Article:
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James Gosling is probably best known for creating the Java programming language while working at Sun Microsystems. Currently, he is the chief software architect at Liquid Robotics. Among other projects, Liquid Robotics makes the Wave Glider, an autonomous, environmentally powered marine robot. James has agreed to take a little time from the oceangoing robots and answer any questions you have. As usual, ask as many as you'd like, but please, one question per post.

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The intro for yesterday's video interview with Don Marti started out by saying, "Don Marti," says Wikipedia, "is a writer and advocate for free and open source software, writing for LinuxWorld and Linux Today." As we noted, Don has moved on since that description was written. In today's interview he starts by talking about some things venture capitalist Mary Meeker of Kleiner Perkins has said, notably that people only spend 6% of their media-intake time with print, but advertisers spend 23% of their budgets on print ads. To find out why this is, you might want to read a piece Don wrote titled Targeted Advertising Considered Harmful. Or you can just watch today's video -- and if you didn't catch Part One of our video conversation yesterday, you might want to check it out before watching Part 2.

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Abstract
This paper presents Polybase, a feature of SQL Server PDW V2 that allows users to manage and query data stored in a Hadoop
cluster using the standard SQL query language. Unlike other database systems that provide only a relational view over HDFSresident data through the use of an external table mechanism, Polybase employs a split query processing paradigm in which
SQL operators on HDFS-resident data are translated into MapReduce jobs by the PDW query optimizer and then executed on the Hadoop cluster. The paper describes the design and implementation of Polybase along with a thorough performance evaluation that explores the benefits of employing a split query processing paradigm for executing queries that involve both structured data in a relational DBMS and unstructured data in Hadoop. Our results demonstrate that while the use of a splitbased query execution paradigm can improve the performance of some queries by as much as 10X, one must employ a cost-based query optimizer that considers a broad set of factors when deciding whether or not it is advantageous to push a SQL operator to Hadoop. These factors include the selectivity factor of the predicate, the relative sizes of the two clusters, and whether or not their nodes are co-located. In addition, differences in the semantics of the Java and SQL languages must be carefully considered in order to avoid altering the expected results of a query.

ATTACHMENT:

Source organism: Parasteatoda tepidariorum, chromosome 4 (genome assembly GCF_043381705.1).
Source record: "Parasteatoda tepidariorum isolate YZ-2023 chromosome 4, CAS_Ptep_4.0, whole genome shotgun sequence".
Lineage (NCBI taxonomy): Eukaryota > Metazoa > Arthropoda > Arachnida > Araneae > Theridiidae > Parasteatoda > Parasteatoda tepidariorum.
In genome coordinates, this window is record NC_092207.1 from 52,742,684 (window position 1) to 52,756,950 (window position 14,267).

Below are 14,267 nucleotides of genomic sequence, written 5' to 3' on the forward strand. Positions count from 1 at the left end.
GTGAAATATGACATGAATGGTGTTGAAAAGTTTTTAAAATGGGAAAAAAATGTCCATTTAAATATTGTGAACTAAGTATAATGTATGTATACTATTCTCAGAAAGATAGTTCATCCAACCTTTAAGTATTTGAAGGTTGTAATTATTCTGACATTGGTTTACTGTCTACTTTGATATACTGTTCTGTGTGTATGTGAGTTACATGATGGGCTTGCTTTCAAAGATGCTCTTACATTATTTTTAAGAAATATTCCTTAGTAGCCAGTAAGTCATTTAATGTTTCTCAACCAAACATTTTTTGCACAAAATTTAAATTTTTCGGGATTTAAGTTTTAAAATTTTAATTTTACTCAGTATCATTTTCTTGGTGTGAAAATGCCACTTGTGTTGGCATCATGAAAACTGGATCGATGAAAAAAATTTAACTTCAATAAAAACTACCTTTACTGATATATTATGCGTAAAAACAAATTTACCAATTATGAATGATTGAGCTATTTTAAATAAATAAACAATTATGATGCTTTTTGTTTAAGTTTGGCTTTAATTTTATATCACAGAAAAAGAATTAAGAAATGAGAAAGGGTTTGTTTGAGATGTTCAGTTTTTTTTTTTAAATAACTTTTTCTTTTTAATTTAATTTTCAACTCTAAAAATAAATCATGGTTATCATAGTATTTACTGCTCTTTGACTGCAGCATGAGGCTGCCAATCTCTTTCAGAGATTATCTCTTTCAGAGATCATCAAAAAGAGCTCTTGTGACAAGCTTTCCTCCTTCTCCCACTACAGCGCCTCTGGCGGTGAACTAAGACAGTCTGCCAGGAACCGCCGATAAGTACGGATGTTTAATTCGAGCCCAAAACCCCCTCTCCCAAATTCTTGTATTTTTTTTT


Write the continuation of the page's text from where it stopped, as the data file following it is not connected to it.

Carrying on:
Link to the paper

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This is a guest post written by Claude Johnson, a Lead Site Reliability Engineer at salesforce.com.

The following is an architectural overview of salesforce.com’s core platform and applications. Other systems such as Heroku's Dyno architecture or the subsystems of other products such as work.com and do.com are specifically not covered by this material, although database.com is. The idea is to share with the technology community some insight about how salesforce.com does what it does. Any mistakes or omissions are mine.

This is by no means comprehensive but if there is interest, the author would be happy to tackle other areas of how salesforce.com works. Salesforce.com is interested in being more open with the technology communities that we have not previously interacted with. Here’s to the start of “Opening the Kimono” about how we work.

Since 1999, salesforce.com has been singularly focused on building technologies for business that are delivered over the Internet, displacing traditional enterprise software. Our customers pay via monthly subscription to access our services anywhere, anytime through a web browser. We hope this exploration of the core salesforce.com architecture will be the first of many contributions to the community.

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Starting with templates, Android features can be added quickly with a single line of DSL code.

In the first installment of this two-part series on developing Android Apps with Scala and Scaloid, I explained how Scaloid simplifies and reduces the required Android code as much as possible while leveraging type safety. In this article, I explain how to utilize asynchronous task processing, the execution of methods from system services, and specific Scaloid classes and traits.

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Original author: 
Stack Exchange

Stack Exchange

This Q&A is part of a weekly series of posts highlighting common questions encountered by technophiles and answered by users at Stack Exchange, a free, community-powered network of 100+ Q&A sites.

Java developer Stijn Geukens is working with 10 developers, and nearly every dev has his own style. That's about to change, as the company may soon impose a standard code format upon all developers. They'll be using Eclipse to help facilitate the change. But is forcing consistency upon the team more trouble than it's worth? See the original question here.

How professional

ZeroOne answers (39 votes):

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